McCahon conversations get ‘noisy’

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McCahon House in Spring. Image / Chris McBride
The McCahon House in Spring. Image / Chris McBride

New conversations are underway for the McCahon House Trust.

The high profile McCahon House Artists’ Residency is amongst the most prestigious artists’ residencies in New Zealand, and is attracting the interest of international artists.

Naomi McCleary is both founder and Chair of the Colin McCahon House Trust and Artists’ Residency.

The early establishment years required McCleary to acquire and purpose the property, based in Titirangi, where prominent New Zealand artist Colin McCahon once lived and worked.

“From the very first New Zealand artist that came in we have people asking if there is going to be an International artist,” says McCleary.

“There has been interest in an international programme, that conversation has become a bit noisier now. International artists would be feeding out into the arts community and contributing in that way.”

The McCahon House Trust was established in 1993. The early days were focused on securing the site and working closely with the Waitakere Council.

Convincing the Council to support the development of the McCahon cottage into either a museum or heritage site was eased by the fact that McCahon was already an established New Zealand artist.

“We inherited a site that had been the home of an artist who was by that stage completely embedded in the National art psyche as the greatest painter of the 20th Century so we didn’t have to prove the point,” she says.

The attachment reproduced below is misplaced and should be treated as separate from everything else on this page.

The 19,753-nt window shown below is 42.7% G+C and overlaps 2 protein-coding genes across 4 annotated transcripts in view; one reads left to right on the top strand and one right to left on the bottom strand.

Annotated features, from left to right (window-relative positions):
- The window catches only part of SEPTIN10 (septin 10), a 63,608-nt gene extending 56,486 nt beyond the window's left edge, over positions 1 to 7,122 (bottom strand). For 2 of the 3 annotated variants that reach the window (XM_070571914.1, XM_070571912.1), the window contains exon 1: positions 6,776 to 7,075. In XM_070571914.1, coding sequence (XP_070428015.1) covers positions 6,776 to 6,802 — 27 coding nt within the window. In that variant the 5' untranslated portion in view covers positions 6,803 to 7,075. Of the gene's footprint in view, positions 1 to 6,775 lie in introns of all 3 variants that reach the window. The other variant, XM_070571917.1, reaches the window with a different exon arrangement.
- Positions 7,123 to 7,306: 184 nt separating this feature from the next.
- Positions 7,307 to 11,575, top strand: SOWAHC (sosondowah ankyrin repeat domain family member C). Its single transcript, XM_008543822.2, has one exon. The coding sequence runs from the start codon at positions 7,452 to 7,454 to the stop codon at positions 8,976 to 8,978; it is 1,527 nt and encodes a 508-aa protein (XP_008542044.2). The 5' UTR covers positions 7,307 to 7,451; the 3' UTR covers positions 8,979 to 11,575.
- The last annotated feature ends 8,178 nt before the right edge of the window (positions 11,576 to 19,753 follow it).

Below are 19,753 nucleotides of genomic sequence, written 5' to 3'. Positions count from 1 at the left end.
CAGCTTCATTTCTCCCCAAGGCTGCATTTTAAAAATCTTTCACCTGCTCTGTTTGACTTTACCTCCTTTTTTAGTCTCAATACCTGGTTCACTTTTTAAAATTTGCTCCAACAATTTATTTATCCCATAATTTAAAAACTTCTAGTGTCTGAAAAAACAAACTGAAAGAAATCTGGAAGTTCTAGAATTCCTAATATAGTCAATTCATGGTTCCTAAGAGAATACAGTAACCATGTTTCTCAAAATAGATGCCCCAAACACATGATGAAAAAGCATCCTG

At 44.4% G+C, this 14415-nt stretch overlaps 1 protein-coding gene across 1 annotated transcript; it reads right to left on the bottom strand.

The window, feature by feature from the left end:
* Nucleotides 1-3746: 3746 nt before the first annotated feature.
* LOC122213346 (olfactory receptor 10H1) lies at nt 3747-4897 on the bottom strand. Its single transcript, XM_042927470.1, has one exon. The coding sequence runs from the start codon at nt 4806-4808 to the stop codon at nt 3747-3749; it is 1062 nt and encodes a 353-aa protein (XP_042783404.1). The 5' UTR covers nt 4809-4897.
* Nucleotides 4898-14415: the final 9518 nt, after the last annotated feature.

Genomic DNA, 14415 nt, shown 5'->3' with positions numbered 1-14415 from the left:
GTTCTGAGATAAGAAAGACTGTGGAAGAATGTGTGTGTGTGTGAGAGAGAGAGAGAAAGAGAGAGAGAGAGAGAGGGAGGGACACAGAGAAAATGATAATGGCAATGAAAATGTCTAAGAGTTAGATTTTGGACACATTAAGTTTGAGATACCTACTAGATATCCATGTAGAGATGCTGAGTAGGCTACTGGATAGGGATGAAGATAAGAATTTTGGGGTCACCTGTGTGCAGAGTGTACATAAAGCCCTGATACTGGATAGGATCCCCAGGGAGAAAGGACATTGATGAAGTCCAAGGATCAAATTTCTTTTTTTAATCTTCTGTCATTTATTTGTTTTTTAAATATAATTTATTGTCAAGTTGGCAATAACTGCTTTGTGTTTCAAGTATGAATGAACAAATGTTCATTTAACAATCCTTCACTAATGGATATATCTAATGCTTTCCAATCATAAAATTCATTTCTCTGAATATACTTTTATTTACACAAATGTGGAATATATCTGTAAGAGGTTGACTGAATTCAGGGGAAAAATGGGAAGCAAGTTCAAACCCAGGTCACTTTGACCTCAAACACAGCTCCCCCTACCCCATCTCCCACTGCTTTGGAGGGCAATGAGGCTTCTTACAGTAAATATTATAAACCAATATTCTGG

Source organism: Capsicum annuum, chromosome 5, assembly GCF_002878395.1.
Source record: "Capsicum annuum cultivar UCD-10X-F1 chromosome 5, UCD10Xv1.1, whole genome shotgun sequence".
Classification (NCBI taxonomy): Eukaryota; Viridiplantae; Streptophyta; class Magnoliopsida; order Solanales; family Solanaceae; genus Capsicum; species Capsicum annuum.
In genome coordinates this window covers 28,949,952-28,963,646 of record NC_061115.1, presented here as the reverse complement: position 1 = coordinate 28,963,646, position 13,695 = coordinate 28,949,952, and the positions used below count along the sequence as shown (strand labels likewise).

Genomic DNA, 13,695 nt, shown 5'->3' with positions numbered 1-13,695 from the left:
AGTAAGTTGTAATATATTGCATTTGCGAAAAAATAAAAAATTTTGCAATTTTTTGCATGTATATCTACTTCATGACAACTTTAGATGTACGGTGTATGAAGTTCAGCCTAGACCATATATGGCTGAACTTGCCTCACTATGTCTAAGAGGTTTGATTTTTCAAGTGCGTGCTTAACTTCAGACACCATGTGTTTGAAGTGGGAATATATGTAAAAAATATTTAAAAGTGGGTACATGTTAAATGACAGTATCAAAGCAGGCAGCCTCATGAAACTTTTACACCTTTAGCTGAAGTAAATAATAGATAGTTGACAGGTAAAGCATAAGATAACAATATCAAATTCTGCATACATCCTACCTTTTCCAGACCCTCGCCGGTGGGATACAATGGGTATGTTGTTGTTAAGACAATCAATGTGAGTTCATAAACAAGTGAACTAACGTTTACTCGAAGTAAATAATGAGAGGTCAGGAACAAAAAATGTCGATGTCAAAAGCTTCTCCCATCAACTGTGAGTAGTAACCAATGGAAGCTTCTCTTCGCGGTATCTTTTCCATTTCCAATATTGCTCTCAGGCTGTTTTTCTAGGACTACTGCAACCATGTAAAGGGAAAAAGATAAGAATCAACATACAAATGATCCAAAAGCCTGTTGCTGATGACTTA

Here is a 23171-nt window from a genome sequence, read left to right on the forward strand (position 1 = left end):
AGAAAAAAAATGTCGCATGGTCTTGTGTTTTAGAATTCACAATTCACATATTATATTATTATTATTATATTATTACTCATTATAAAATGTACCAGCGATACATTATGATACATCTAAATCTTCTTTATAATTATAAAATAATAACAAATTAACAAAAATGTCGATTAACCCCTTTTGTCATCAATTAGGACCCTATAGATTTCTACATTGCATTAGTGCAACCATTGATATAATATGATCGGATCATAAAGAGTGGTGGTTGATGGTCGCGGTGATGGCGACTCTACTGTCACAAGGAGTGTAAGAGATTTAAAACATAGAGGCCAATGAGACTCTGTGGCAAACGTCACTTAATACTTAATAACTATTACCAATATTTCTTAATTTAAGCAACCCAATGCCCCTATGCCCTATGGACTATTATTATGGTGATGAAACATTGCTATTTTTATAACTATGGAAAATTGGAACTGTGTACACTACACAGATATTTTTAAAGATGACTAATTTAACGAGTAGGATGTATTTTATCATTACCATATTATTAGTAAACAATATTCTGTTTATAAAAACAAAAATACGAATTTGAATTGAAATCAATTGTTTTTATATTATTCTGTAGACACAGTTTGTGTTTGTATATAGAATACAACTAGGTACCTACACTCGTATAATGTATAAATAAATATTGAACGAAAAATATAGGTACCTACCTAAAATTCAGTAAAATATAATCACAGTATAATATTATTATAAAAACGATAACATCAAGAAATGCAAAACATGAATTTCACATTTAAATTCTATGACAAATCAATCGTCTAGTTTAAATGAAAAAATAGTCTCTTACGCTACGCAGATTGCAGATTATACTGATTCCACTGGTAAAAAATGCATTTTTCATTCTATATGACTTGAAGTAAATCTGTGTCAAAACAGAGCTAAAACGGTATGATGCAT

The Kauri trees that surrounded McCahon’s cottage were significant in that they appear in many of McCahon’s paintings.

“If the property wasn’t secured then the view of the Kauri that McCahon painted over and over again would have been destroyed,” adds McCleary.

“One particular painting in the BNZ collection of the house and the neighbour’s house was painted from the road through the Kauri trees. It’s an iconic image.”

Today, the cottage stands as a vibrant interpretation centre – a window to the past where people can find out more about Colin McCahon’s work. The trust is committed to keeping both knowledge and education going.

The Artist Residency programme aims to honour McCahon’s role as teacher. McCleary says: “[Colin] he was a pretty fine teacher by all accounts.

“The residency programme supports emerging and mid-career Artists in a generous way providing top end accommodation, top end studio and a really good stipend for three months residence.”

In the spirit of McCahon’s own ground-breaking work, the selected artists are “the shooting stars that are coming through.

“A number of them perhaps known in the contemporary arts’ world but not widely known, have gone on to be a lot more visible,” says McCleary.

Currently three residencies are offered annually, each of three months duration, and available to outstanding mid-career artists. A highly competitive residency, McCleary adds “it’s worth it’s weight in gold to artists”.

She adds: “I do not believe in nine years we have had an unsuccessful residency. I don’t think there has been a single artist who didn’t contribute and grow from the experience in a variety of ways, all very different so that’s been fantastic.”

Secondary schools and adult education groups can visit the museum and are encouraged to engage with the on-site education programme. McCleary says the museum is a tiny space, unfurnished and the displays are very interactive – “not a museum frozen in time”.

The McCahon House Museum is offering new extended opening hours over the summer period, including weekends.

For more information about the McCahon House Museum or the Artist Residency visit www.mccahonhouse.org.nz.

Listen to the full Interview below: